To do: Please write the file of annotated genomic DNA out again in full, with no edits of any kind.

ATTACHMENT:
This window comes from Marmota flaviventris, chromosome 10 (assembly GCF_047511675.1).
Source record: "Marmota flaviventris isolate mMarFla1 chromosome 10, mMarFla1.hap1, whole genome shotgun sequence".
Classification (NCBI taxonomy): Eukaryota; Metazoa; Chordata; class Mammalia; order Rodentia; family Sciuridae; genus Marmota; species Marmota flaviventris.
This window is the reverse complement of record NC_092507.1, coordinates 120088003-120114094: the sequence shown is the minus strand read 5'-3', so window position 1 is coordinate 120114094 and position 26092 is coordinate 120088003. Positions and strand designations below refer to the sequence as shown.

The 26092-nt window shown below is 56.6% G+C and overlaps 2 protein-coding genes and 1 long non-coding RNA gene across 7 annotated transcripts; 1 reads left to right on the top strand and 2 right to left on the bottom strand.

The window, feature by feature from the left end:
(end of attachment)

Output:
This window comes from Marmota flaviventris, chromosome 10 (assembly GCF_047511675.1).
Source record: "Marmota flaviventris isolate mMarFla1 chromosome 10, mMarFla1.hap1, whole genome shotgun sequence".
Classification (NCBI taxonomy): Eukaryota; Metazoa; Chordata; class Mammalia; order Rodentia; family Sciuridae; genus Marmota; species Marmota flaviventris.
This window is the reverse complement of record NC_092507.1, coordinates 120088003-120114094: the sequence shown is the minus strand read 5'-3', so window position 1 is coordinate 120114094 and position 26092 is coordinate 120088003. Positions and strand designations below refer to the sequence as shown.

The 26092-nt window shown below is 56.6% G+C and overlaps 2 protein-coding genes and 1 long non-coding RNA gene across 7 annotated transcripts; 1 reads left to right on the top strand and 2 right to left on the bottom strand.

The window, feature by feature from the left end: